Genre: YA Fantasy

People lived because she killed.
People died because he lived.

Zafira is the Hunter, disguising herself as a man when she braves the cursed forest of the Arz to feed her people. Nasir is the Prince of Death, assassinating those foolish enough to defy his autocratic father, the king. If Zafira was exposed as a girl, all of her achievements would be rejected; if Nasir displayed his compassion, his father would punish him in the most brutal of ways.

Both are legends in the kingdom of Arawiya—but neither wants to be.

War is brewing, and the Arz sweeps closer with each passing day, engulfing the land in shadow. When Zafira embarks on a quest to uncover a lost artifact that can restore magic to her suffering world and stop the Arz, Nasir is sent by the king on a similar mission: retrieve the artifact and kill the Hunter. But an ancient evil stirs as their journey unfolds—and the prize they seek may pose a threat greater than either can imagine.

Set in a richly detailed world inspired by ancient Arabia, We Hunt the Flame is a gripping debut of discovery, conquering fear, and taking identity into your own hands.

I really liked We Hunt The Flame!  It was a great read, and I can’t wait to see what happens next!

Arawiya is a very vivid place, and it felt so real.  Like it was a living, breathing place, and it really had a life of its own.  Arawiya was the perfect backdrop for the story, and it really felt like it was a character as well.  I could picture everything that was happening so perfectly, and Faizal did such an amazing job at describing everything.

Zafira and Nasir were both interesting, though I liked Zafira a little bit more than Nasir.  I’m not sure why, but I felt like we got to know Zafira a lot more than Nasir.  I was definitely a lot more interested in her story, and I really felt for her.  She had a lot going on, and she really wanted to do right by her people.  Still, both Nasir and Zafira have their own really unique stories and I could definitely tell that Faizal put a lot of thought into their backgrounds and how it informed them as people.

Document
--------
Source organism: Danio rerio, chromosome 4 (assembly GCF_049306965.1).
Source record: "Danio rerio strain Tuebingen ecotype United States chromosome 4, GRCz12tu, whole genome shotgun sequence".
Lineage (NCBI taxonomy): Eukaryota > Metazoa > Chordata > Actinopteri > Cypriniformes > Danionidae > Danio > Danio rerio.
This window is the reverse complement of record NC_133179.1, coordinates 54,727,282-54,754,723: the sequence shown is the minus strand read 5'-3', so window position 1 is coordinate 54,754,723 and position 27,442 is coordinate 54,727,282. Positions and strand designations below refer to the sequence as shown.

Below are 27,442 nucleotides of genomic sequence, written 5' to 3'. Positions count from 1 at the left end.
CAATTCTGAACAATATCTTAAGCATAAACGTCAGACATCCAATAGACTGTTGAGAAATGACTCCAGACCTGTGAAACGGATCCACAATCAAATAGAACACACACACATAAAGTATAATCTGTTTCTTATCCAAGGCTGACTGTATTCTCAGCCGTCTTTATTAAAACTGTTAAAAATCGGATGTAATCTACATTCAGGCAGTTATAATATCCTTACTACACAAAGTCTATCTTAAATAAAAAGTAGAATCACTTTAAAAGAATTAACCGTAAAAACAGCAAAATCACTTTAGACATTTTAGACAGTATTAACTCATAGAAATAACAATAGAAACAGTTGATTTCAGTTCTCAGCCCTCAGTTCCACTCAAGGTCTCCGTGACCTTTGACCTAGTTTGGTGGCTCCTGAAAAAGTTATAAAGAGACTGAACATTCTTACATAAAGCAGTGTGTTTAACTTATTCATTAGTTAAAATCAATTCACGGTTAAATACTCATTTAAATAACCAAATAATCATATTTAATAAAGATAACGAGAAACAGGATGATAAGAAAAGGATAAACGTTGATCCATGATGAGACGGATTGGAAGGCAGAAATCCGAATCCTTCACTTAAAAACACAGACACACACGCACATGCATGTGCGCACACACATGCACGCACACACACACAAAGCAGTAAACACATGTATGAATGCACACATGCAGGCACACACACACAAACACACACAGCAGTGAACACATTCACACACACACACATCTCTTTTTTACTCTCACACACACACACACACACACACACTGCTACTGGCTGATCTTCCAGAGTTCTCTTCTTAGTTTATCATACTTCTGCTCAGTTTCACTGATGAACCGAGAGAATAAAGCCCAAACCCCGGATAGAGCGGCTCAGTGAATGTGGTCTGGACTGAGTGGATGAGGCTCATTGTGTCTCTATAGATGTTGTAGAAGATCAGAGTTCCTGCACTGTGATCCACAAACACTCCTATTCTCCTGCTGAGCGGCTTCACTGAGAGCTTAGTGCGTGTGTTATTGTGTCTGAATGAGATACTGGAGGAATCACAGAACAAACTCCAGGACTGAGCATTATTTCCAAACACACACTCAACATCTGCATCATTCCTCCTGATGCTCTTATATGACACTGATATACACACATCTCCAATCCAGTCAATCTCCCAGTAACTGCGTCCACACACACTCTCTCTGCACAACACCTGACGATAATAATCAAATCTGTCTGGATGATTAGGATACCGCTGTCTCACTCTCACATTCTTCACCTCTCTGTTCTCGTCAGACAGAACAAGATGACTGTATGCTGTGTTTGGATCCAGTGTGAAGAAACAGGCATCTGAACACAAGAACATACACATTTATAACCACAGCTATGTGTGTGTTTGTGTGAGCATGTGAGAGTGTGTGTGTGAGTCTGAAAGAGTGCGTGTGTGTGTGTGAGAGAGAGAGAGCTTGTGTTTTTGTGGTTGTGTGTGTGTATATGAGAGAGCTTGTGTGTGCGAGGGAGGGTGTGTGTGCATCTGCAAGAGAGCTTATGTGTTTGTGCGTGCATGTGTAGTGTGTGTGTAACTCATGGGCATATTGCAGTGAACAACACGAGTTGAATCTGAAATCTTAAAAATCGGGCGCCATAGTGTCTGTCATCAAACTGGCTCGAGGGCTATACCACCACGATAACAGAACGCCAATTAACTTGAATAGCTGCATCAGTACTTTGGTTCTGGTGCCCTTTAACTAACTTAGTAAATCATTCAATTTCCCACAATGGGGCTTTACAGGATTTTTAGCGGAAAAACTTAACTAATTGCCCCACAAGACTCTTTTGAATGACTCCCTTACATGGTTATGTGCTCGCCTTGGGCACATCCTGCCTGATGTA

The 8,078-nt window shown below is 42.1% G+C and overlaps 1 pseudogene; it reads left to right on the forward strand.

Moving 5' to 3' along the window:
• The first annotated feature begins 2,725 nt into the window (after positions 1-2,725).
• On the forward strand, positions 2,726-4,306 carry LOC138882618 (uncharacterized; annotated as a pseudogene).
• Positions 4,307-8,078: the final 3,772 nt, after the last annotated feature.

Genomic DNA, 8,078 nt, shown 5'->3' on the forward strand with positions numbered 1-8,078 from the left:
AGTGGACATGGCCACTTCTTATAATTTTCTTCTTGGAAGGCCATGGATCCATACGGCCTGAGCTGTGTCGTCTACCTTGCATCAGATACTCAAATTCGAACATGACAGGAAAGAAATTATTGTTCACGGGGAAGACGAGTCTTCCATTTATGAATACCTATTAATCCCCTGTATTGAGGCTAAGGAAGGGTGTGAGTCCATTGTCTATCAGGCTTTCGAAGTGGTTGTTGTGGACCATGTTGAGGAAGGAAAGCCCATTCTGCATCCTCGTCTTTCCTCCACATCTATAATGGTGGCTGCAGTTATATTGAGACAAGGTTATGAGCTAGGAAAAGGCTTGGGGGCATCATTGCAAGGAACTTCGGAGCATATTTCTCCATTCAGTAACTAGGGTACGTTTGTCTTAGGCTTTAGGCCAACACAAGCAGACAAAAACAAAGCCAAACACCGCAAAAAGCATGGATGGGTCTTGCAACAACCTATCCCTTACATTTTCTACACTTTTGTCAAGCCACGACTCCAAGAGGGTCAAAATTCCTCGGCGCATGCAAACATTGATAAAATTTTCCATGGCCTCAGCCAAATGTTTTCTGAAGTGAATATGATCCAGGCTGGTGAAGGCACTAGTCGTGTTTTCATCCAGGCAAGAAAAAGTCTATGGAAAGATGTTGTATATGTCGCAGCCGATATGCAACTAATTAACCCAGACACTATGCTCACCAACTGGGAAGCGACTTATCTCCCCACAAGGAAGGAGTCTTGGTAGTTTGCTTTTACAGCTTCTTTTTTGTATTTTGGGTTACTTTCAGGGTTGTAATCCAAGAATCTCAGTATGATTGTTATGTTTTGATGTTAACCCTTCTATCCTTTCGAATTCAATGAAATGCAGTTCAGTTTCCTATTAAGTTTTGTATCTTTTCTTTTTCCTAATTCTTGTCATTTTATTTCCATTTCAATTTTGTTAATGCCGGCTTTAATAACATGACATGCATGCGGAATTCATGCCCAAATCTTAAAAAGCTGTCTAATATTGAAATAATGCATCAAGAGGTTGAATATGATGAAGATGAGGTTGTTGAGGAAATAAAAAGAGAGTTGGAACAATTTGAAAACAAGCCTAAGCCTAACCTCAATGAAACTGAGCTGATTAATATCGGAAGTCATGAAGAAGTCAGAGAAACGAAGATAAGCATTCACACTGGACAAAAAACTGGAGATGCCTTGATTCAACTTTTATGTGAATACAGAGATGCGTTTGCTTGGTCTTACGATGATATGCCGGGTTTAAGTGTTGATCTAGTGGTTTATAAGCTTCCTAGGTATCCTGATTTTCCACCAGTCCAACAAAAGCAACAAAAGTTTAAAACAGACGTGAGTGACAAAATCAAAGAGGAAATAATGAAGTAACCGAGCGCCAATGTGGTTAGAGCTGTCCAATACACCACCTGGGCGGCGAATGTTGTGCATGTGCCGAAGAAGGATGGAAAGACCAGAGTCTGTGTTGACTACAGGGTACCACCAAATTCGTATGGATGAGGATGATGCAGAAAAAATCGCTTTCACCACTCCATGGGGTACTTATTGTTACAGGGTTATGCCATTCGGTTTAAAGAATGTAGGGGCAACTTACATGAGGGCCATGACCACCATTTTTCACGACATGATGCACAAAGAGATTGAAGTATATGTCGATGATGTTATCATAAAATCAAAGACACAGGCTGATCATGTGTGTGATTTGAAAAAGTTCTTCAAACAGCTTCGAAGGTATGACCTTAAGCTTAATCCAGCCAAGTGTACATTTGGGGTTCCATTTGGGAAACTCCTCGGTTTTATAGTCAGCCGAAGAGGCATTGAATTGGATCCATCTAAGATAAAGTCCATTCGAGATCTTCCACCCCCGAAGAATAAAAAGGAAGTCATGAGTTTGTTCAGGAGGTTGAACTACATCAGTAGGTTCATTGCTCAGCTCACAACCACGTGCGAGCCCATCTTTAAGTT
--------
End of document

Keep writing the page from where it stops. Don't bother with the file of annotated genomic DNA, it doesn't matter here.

The names and places did get a little confusing at times, and I did have some trouble keeping up with who was who.  I don’t know if it’s because it took me quite a while to read it, or if I wasn’t paying enough attention when I was reading it, but sometimes I had a little trouble with names and places.

The world is pretty distinct, and while some elements of the story is pretty familiar- you read enough YA fantasy, and eventually, everything starts to blend together- the world stands out.  I don’t think there are many worlds like this one, and I don’t know if it’s because of how it’s described or just the world in general, but it’s pretty distinct, at least for me.

The story does move pretty slow, but there’s enough going on that I stayed pretty interested in what was going on.  And with how the book ended, I can’t wait to see what happens next.

4 stars.  I really liked We Hunt The Flame, and I thought the world was very vivid and unique.  I did have some trouble keeping some of the characters and places straight but We Hunt The Flame is a great read!